Quashing raw milk goes badly in WI

From 3 Wheeled Cheese:

“A decision by a Dane County judge to block a northeastern Wisconsin farm from selling raw milk might have reignited a longstanding debate over free taste and health safety.

Kay and Wayne Craig, owners of Grassway Farm in Calumet County, had sued a state department after it shut down a membership program established for the farm’s customers. The Craigs created the memberships so customers would become part-owners of the farm, claiming that complied with a state law that a farm’s owners could legally drink unpasteurized milk from their own cows.

The state Department of Agriculture, Trade and Consumer Protection ended the farm’s plan because it allowed a regular base of customers to buy raw milk, which is illegal.

DATCP officials said that state law wasn’t meant to extend to dozens of farm members and the judge agreed, WISC-TV reported.

“This would be like saying that, if I joined Costco or Sam’s Club, Sam’s doesn’t have to follow the rules either because I willingly signed up and paid my fee,” DATCP administrator Steve Ingham said.

Only dairy producers, family, employees or incidental consumers can buy raw milk in Wisconsin. The prohibitions against large-scale operations exist because pathogens in unpasteurized milk are unsafe, Ingham said.

“People often say, ‘There’s a lot of stuff riskier than unpasteurized milk,’” he said. “Well, if it’s your kid getting sick, you don’t care about how many people are getting sick or hurt from other things, you care about your kid.”

Raw milk’s supporters counter that its health benefits outweigh possible side effects.

Dairy farmers’ families have consumed unpasteurized milk for decades, and they’re not unhealthy, said state Sen. Glenn Grothman, R-West Bend. Grothman has sponsored a bill, co-sponsored by other state Senate Republicans, to legalize most raw milk sales from licensed producers.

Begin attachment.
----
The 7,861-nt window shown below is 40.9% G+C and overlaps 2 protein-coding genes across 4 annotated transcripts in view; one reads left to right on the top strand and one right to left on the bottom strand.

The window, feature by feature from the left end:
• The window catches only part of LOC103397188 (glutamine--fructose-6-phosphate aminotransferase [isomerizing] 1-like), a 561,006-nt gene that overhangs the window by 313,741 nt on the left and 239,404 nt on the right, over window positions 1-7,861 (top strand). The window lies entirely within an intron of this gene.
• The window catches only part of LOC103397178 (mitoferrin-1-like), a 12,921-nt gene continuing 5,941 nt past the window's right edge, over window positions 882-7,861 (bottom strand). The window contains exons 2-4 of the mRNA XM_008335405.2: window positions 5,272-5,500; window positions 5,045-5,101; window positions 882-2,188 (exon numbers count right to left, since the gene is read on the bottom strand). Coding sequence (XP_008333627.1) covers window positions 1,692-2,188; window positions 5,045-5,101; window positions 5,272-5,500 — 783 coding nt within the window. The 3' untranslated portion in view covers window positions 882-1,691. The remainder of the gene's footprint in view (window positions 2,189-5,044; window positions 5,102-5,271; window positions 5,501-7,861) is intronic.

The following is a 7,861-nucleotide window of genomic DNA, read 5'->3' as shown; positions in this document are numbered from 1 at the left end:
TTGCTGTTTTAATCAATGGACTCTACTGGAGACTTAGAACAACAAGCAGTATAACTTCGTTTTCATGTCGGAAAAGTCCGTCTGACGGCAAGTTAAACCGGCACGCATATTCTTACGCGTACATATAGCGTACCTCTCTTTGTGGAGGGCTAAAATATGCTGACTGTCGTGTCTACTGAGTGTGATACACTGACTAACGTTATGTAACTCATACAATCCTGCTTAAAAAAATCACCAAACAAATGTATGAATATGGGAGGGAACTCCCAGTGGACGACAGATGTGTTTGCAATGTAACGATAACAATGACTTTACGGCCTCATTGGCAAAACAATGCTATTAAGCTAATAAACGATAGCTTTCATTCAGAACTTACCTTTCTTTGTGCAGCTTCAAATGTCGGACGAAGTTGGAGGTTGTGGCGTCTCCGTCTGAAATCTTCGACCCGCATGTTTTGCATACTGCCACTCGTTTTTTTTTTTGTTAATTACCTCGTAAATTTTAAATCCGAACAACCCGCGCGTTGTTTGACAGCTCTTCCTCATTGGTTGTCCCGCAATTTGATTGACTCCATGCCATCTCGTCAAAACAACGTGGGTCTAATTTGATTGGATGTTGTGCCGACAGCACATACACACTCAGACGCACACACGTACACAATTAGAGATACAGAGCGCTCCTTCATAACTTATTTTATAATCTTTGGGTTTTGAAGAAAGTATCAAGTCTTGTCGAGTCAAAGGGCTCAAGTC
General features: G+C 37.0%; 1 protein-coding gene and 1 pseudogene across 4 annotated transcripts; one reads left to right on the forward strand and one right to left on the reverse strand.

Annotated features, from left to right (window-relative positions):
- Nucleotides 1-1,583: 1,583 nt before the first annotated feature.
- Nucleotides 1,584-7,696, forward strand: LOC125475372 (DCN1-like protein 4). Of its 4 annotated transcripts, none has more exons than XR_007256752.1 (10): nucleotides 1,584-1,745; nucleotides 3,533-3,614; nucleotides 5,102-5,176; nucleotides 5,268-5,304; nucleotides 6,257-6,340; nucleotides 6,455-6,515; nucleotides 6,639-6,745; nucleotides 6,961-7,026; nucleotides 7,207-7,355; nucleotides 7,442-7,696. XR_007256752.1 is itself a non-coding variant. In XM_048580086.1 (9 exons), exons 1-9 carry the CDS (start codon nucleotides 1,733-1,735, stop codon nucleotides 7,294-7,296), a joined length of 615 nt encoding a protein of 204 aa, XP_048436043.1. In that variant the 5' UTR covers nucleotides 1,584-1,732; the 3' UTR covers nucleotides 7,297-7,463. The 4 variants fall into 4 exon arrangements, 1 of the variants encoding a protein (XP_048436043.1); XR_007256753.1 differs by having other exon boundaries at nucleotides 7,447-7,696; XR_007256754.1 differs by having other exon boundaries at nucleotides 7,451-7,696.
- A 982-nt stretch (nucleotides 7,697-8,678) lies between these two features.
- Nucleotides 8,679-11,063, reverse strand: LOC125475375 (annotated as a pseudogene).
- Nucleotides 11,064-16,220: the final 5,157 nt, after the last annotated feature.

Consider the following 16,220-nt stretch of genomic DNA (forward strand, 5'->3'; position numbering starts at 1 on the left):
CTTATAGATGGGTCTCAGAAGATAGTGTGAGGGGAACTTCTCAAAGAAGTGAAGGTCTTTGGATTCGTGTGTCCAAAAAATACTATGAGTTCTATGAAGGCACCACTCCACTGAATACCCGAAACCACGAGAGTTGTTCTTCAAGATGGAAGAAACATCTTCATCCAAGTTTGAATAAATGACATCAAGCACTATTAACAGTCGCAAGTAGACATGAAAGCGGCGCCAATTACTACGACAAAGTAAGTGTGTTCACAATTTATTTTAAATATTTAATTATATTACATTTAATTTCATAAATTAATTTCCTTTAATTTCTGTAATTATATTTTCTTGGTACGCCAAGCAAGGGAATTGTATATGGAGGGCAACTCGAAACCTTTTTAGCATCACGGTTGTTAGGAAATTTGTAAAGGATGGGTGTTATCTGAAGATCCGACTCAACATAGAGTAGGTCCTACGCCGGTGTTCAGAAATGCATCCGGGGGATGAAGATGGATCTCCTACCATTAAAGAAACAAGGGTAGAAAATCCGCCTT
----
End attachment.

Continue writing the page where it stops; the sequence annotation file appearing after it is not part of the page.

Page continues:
“It’s an archaic law,” he said. “I think we can look forward to the day, hopefully this time next year, where everything can be above board.”…”

Read it all on 3 Wheeled Cheese blog.

2 Comments

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2 responses to “Quashing raw milk goes badly in WI

  1. aed939

    Ingham is right in this case. While they would have had a case if it were a bona fide herdshare, this is not a herdshare. They are still selling the milk. Even though they are part owners of the farm, they are still purchasing the milk. They need to do a weekly boarding fee. It is not just a technical difference. A boarding fee is a weekly fee and does not vary depending on how much milk you receive. Since the members were still purchasing the milk on a per-unit basis, on demand, that establishes it as a public market for raw milk (in commerce), and that establishes the DATCP’s jurisdiction to regulate or prohibit.

  2. bette

    I agree with aed939 because they did break current laws regarding sale of raw milk. I support the freedom to drink raw milk myself. I support changing the law to allow for the purchase of raw milk from a farmer. I also support the herd share programs.

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